Grow red beet

How to irrigate

An undemanding vegetable that adapts to any type of soil, however, the beetroot has a great need for moisture. Consequently, at least in the germination phase, watering must be abundant to allow the soil to always remain moist and the roots to develop. Later, in the growth phase, it will be possible to reduce watering to a normal level, while trying to maintain a regular frequency. This is because a little water would cause the leaves to turn yellow quickly, also ruining the roots that would become woody. On the contrary, abundant irrigation during the growth phase would cause an excessive growth of the leaf part. A useful tip can be mulching the soil, in order to save on watering.

How to cultivate

Typical vegetable of Europe and North Africa, it easily adapts to the Italian and Mediterranean climate in general. Before sowing it is advisable to spread some compost on the ground, and this is one of the few precautions to follow. Taking into account the specific climatic conditions, it can be sown from the beginning of April to mid-July if the temperatures are not too excessive, preferably with an interval of fifteen days. In this way, the last vegetables will be harvested in late autumn. Another tip, to save work it is preferable to sow directly in the open field, taking care to leave about 10 cm of space between seed and seed and 30 cm between row and row. Cultivation in a seedbed is possible,

When to fertilize

If in theory it prefers a slightly acidic environment, beetroot can be grown in both light and heavy soils. Due to its high adaptability, it is a vegetable that does not need a lot of fertilization, on the contrary it can grow very well with the residual one from previous crops. As mentioned, a light composting of the soil before sowing is still recommended, but not essential. Better not to use too much manure, even if it is often used: its effects on the soil are good, but it could ruin the delicate flavor of the beet. For supplementary fertilization, wood ash or comfrey are excellent as they add a high amount of potassium, thus favoring root formation and development.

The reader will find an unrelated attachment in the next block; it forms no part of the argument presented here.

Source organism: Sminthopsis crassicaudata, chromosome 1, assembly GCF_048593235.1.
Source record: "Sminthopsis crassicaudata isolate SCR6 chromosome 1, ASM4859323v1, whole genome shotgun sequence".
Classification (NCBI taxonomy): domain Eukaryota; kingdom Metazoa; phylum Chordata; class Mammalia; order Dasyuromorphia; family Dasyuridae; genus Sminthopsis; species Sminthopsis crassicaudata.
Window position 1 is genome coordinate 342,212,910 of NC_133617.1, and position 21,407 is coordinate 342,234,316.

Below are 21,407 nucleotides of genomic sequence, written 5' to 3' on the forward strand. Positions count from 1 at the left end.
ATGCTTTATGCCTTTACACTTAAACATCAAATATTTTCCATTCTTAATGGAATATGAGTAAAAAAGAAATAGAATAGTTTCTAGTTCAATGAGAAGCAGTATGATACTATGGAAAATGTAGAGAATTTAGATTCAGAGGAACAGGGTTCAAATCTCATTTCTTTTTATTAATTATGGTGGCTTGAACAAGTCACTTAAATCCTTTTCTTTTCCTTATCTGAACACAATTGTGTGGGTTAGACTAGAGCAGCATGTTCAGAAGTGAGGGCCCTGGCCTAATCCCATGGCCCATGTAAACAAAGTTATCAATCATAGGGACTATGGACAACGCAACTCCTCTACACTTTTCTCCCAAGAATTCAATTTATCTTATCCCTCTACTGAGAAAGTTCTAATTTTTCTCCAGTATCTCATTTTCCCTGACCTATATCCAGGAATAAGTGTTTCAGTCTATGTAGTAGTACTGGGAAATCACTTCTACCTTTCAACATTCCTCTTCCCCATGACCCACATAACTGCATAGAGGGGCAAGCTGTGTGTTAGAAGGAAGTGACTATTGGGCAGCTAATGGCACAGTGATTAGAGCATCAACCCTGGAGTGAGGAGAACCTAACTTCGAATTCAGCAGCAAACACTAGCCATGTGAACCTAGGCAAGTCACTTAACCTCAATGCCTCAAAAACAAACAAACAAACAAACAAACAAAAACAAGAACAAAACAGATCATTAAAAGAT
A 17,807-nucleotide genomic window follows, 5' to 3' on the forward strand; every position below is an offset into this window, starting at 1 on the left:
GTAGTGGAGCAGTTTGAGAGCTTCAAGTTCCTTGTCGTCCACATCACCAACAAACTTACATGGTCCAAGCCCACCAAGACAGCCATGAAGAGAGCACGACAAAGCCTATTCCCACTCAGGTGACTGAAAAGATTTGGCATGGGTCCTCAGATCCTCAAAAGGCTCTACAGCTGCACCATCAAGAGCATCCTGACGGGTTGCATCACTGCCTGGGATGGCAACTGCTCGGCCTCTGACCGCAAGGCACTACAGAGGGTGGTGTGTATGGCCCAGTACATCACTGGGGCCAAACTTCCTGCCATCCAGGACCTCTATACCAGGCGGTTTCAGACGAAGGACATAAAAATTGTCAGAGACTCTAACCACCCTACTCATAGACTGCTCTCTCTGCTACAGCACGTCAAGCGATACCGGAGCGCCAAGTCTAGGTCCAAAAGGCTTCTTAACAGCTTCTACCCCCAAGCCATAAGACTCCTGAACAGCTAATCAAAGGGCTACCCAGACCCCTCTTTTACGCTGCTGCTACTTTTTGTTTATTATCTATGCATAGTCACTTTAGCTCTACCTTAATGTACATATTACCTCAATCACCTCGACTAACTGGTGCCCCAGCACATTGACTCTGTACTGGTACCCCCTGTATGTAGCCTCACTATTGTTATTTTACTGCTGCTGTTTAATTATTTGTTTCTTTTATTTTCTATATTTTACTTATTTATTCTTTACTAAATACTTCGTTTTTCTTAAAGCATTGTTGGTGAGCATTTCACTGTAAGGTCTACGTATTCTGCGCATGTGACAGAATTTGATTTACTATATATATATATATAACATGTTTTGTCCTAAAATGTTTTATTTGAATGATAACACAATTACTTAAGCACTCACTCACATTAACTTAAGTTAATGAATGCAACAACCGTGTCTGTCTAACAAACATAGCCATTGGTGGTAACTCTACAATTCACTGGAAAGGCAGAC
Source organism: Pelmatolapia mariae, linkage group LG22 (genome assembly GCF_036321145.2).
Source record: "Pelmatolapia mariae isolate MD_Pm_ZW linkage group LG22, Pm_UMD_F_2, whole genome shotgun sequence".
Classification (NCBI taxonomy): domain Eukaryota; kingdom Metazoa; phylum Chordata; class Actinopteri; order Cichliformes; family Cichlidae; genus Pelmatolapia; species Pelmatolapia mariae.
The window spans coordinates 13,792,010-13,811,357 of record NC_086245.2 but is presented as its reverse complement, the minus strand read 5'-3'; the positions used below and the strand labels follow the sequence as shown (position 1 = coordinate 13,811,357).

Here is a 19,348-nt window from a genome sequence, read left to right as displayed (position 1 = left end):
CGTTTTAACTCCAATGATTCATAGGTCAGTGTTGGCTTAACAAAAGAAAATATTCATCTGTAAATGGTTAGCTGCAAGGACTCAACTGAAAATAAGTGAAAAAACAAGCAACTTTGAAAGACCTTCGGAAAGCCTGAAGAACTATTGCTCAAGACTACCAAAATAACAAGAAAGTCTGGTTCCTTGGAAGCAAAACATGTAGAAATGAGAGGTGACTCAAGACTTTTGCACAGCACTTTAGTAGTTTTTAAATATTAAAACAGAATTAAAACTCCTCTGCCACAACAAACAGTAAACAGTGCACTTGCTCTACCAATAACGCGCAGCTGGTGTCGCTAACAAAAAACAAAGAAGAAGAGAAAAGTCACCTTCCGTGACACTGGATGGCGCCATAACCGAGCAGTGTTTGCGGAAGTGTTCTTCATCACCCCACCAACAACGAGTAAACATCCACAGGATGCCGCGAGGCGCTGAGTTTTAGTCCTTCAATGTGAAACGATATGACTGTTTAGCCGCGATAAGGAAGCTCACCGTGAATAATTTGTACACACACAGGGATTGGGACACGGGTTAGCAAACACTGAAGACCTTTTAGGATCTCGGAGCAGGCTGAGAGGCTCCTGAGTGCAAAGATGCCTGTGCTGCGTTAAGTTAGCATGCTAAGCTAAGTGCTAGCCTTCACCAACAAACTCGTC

Growing beetroot: Diseases and possible remedies

The most dangerous disease for beetroot is beet cercosporiosis, a leaf disease that leads to yield drops of up to 50%. It manifests itself with small notches that appear first on the leaves, then widen becoming larger and circular in shape. To combat it, a treatment based on copper oxychloride or the use of Bordeaux mixture is recommended. On the other hand, the white sickness of the chard causes a mold with a consistency similar to flour that spreads on the foliage, to be contrasted with micronized sulfur. Another constant danger for this vegetable is parasites. Among the most common are the eels, which cause a poor development of roots and leaves. To prevent it, appropriate rotations and associations with plants such as calendula can be applied. Another danger is the miner fly, which digs tunnels at inside of the leaves and causes infections. To combat it, use wormwood extract or quassium wood decoction. Like other plants in the garden, pay attention also to the beetle, the altica, the red spider.

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